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HindustanTimes Tue,25 Nov 2014

Police fail to act rapidly on rapid response system

Rajeev Bhaskar, Hindustan Times  Jalandhar, October 15, 2013
First Published: 20:35 IST(15/10/2013) | Last Updated: 20:37 IST(15/10/2013)

Approved a year ago and granted Rs. 52 crore, Rapid Rural Police Response System (RRPRS) is yet to take off.

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Aiming at strengthening policing in Punjab through the system, the state police are still to set the ball rolling.

To reduce the police-response time to distress calls in rural areas, deputy chief minister Sukhbir Singh Badal, who also holds the home portfolio, had, on August 1, 2012, announced that the RRPRS would be in place across the state by October 2012.

To ascertain the system's current status, this reporter contacted all senior superintendents of police (SSPs) of the four districts of Doaba region - Jalandhar, Kapurthala, Hoshiarpur and Nawahshahr - and found that nothing was being done to implement the much-hyped project.

Jalandhar SSP (rural) Yurinder Singh Hayer said he had, in September 2013, submitted the district's requirements, including new vehicles and control rooms, to the police headquarters in Chandigarh so that the system could be implemented at the earliest.

“We have chalked out a blueprint for the implementation of the system and now the ball is in the court of the police headquarters,” he said.

The SSPs of Kapurthala, Hoshiarpur and Nawahshahr also echoed the same view. They said the detailed project report (DPR) of the system had already been submitted to Dinkar Gupta, additional director general of police (law and order), who had been appointed the RRPRS nodal officer.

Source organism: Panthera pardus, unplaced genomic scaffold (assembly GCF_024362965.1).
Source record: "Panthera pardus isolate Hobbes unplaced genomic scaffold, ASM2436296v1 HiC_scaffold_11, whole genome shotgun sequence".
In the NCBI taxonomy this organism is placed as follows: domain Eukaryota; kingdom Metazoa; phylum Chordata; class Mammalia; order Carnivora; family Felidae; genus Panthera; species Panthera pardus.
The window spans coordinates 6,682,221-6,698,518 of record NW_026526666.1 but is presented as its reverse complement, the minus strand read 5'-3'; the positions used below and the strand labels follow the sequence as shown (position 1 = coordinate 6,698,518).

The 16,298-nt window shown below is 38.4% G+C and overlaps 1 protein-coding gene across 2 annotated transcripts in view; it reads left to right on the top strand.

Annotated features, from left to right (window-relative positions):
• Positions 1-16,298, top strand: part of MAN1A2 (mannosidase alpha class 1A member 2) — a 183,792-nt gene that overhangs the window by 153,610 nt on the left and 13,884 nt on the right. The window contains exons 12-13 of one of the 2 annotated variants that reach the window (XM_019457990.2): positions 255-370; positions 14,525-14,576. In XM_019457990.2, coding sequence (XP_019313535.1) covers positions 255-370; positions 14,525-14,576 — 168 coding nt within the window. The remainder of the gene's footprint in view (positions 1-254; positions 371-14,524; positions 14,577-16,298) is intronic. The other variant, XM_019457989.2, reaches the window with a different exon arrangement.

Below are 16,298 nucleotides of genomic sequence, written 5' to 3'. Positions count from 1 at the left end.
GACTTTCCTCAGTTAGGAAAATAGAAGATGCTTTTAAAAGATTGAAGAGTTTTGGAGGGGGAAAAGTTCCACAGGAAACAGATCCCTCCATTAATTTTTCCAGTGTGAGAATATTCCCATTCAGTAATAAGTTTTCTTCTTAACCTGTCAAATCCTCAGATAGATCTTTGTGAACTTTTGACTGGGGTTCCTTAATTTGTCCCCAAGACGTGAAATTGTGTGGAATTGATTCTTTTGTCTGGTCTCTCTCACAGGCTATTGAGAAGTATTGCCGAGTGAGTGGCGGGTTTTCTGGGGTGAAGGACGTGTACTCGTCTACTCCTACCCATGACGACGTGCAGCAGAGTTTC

Admitting that there was some delay in the implementation of the new system, Gupta said: “We are in the process of upgrading the infrastructure, including ultra-modern 27 control rooms connected with the central control room at the police headquarters, in the rural areas.”

He said: “Tenders for all necessary equipment, including ultra-modern communication system and new vehicles equipped with the global positioning system (GPS), will be called within a fortnight.”

“We have hired a UK-based company (Price Water House Coopers) as a consultant for the RRPRS so that the new system is on par with the hi-tech policing system of the US and other European countries,” Gupta said.

“Under the proposed RRPRS system, all calls will be diverted to the Central Police Control in Chandigarh and after being sorted out, they would be forwarded to the police jurisdiction concerned for immediate response,” he said.

“Massive arrangements will be made to manage disasters under the new system so that in case of an emergency, police response time is minimum,” the ADGP said.

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